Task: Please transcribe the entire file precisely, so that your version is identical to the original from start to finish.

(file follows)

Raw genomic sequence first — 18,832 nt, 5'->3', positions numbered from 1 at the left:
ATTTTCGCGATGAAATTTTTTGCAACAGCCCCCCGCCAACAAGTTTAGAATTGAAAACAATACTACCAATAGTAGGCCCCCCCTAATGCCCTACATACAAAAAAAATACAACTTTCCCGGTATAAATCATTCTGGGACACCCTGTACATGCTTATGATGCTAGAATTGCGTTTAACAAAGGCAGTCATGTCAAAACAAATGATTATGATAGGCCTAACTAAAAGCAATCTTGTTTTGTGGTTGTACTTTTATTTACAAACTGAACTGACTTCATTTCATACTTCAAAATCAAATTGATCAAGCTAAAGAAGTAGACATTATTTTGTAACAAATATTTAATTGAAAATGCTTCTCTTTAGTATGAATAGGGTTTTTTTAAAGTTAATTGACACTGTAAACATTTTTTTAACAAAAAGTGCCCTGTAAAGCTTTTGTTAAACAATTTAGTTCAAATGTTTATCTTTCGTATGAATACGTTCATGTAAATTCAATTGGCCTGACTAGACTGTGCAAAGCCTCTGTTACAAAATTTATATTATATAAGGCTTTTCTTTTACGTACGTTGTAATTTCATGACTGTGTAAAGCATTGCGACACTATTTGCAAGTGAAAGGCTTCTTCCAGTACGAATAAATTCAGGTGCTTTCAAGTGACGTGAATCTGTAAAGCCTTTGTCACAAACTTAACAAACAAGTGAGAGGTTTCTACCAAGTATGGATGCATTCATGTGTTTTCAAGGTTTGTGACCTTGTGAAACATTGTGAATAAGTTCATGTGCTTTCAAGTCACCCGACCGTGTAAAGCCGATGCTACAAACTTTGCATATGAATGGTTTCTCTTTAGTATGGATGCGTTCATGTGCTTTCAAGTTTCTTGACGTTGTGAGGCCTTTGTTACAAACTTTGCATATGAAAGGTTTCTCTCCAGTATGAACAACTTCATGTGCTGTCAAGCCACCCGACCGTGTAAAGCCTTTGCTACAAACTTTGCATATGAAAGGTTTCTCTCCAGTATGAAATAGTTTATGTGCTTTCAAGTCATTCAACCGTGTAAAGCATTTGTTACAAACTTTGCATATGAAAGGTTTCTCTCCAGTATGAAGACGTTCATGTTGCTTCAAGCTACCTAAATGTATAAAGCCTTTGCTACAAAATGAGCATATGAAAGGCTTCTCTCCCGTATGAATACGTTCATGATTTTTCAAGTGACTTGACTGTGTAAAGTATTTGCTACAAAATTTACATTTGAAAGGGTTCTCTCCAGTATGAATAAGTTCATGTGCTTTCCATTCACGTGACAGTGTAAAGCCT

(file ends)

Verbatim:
Raw genomic sequence first — 18,832 nt, 5'->3', positions numbered from 1 at the left:
ATTTTCGCGATGAAATTTTTTGCAACAGCCCCCCGCCAACAAGTTTAGAATTGAAAACAATACTACCAATAGTAGGCCCCCCCTAATGCCCTACATACAAAAAAAATACAACTTTCCCGGTATAAATCATTCTGGGACACCCTGTACATGCTTATGATGCTAGAATTGCGTTTAACAAAGGCAGTCATGTCAAAACAAATGATTATGATAGGCCTAACTAAAAGCAATCTTGTTTTGTGGTTGTACTTTTATTTACAAACTGAACTGACTTCATTTCATACTTCAAAATCAAATTGATCAAGCTAAAGAAGTAGACATTATTTTGTAACAAATATTTAATTGAAAATGCTTCTCTTTAGTATGAATAGGGTTTTTTTAAAGTTAATTGACACTGTAAACATTTTTTTAACAAAAAGTGCCCTGTAAAGCTTTTGTTAAACAATTTAGTTCAAATGTTTATCTTTCGTATGAATACGTTCATGTAAATTCAATTGGCCTGACTAGACTGTGCAAAGCCTCTGTTACAAAATTTATATTATATAAGGCTTTTCTTTTACGTACGTTGTAATTTCATGACTGTGTAAAGCATTGCGACACTATTTGCAAGTGAAAGGCTTCTTCCAGTACGAATAAATTCAGGTGCTTTCAAGTGACGTGAATCTGTAAAGCCTTTGTCACAAACTTAACAAACAAGTGAGAGGTTTCTACCAAGTATGGATGCATTCATGTGTTTTCAAGGTTTGTGACCTTGTGAAACATTGTGAATAAGTTCATGTGCTTTCAAGTCACCCGACCGTGTAAAGCCGATGCTACAAACTTTGCATATGAATGGTTTCTCTTTAGTATGGATGCGTTCATGTGCTTTCAAGTTTCTTGACGTTGTGAGGCCTTTGTTACAAACTTTGCATATGAAAGGTTTCTCTCCAGTATGAACAACTTCATGTGCTGTCAAGCCACCCGACCGTGTAAAGCCTTTGCTACAAACTTTGCATATGAAAGGTTTCTCTCCAGTATGAAATAGTTTATGTGCTTTCAAGTCATTCAACCGTGTAAAGCATTTGTTACAAACTTTGCATATGAAAGGTTTCTCTCCAGTATGAAGACGTTCATGTTGCTTCAAGCTACCTAAATGTATAAAGCCTTTGCTACAAAATGAGCATATGAAAGGCTTCTCTCCCGTATGAATACGTTCATGATTTTTCAAGTGACTTGACTGTGTAAAGTATTTGCTACAAAATTTACATTTGAAAGGGTTCTCTCCAGTATGAATAAGTTCATGTGCTTTCCATTCACGTGACAGTGTAAAGCCT